Kenyan scientist Dr Hussein Abkallo wound up in the sophisticated world of Crispr Cas9 almost by chance, unaware that the decision would catapult him to the forefront of genetic engineering in the African continent.
This technology enables geneticists and medical researchers to edit parts of the genome by removing, silencing or otherwise altering sections of the DNA sequence.
Kenya is ahead of many other African countries in this novel area of biotechnology, with a number of gene editing projects currently underway. The country has begun drafting guidelines to regulate gene-edited products, applying procedures that have been formulated in Argentina.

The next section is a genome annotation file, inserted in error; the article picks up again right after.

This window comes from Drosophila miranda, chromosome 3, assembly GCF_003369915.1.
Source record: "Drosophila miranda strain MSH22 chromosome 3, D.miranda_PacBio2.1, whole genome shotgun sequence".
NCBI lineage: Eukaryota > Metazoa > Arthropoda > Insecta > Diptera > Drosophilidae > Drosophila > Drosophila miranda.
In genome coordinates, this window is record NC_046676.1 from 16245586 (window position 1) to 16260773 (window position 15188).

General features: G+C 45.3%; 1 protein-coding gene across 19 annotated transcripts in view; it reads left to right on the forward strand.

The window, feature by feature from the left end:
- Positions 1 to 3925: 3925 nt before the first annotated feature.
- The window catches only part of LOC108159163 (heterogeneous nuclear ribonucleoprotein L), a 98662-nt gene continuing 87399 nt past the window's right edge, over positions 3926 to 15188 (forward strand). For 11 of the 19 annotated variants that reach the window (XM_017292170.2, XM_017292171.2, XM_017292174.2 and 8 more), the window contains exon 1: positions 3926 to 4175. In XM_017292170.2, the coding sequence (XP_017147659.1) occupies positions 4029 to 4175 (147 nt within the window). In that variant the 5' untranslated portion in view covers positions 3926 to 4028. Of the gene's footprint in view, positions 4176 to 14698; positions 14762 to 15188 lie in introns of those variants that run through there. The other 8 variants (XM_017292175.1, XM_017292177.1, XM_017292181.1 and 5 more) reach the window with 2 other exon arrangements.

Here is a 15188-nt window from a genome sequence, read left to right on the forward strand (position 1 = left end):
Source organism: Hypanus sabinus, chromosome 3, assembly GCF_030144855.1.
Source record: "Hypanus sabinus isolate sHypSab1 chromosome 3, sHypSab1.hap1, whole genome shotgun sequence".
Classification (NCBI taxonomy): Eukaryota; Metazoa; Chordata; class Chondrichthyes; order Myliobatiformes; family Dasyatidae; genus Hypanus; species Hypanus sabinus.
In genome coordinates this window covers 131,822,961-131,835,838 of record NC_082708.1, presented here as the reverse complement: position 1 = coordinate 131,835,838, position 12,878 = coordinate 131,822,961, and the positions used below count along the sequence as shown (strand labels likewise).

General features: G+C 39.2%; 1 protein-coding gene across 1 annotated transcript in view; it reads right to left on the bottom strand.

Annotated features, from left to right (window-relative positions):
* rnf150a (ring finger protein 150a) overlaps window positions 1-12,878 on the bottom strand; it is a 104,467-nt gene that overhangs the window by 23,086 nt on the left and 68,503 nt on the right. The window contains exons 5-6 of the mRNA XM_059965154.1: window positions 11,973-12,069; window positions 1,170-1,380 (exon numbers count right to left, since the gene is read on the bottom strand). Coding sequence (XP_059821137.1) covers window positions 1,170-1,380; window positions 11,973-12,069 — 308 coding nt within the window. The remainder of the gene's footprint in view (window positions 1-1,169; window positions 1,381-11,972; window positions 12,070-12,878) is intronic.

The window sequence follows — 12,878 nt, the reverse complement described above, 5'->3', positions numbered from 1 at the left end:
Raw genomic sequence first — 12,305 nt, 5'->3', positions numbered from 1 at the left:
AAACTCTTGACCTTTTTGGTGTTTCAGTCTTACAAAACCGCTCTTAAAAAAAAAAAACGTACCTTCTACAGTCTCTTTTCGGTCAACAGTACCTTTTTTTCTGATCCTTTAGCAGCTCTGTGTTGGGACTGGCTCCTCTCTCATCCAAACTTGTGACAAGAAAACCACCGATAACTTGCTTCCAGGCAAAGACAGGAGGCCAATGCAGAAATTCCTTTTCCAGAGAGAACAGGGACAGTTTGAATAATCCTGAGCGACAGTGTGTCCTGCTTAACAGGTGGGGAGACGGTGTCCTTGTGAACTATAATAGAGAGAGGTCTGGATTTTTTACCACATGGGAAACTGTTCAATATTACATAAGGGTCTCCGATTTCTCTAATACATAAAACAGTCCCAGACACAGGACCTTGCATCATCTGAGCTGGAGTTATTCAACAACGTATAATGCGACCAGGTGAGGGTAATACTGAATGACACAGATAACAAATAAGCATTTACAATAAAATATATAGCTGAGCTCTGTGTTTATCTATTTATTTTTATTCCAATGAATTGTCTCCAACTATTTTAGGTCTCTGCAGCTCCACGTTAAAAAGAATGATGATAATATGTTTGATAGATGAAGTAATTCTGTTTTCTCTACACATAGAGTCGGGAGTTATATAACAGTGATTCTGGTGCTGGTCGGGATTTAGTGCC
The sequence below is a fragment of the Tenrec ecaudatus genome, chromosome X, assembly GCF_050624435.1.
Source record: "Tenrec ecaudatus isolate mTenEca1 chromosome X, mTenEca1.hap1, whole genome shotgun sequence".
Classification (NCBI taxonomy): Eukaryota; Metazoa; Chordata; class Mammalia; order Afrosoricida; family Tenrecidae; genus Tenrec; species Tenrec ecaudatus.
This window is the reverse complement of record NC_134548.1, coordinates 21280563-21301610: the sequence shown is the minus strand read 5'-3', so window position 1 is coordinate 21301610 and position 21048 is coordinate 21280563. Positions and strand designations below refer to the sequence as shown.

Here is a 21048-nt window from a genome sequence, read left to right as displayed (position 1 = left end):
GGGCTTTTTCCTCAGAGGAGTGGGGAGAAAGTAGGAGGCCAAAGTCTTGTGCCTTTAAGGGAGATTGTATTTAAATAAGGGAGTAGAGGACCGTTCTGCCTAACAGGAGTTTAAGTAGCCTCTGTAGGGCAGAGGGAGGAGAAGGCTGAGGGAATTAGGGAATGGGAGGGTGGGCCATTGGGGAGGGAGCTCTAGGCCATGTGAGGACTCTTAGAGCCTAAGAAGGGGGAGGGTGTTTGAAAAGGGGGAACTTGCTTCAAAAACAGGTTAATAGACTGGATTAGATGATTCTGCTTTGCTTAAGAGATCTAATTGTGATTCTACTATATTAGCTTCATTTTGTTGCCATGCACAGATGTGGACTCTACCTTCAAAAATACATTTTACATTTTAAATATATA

So, just how is Crispr being used in the continent?
“The technology has many applications, such as in the development of vaccines as we do,” Hussein says of his projects at [the International Livestock Research Institute]. “Other teams elsewhere are using Crispr in agriculture, such as in developing disease resistance in crops. Other projects focus on generating drought resilience in crops. A lot can be achieved with the technology, as long as one understands the genetic traits that one wants to improve.”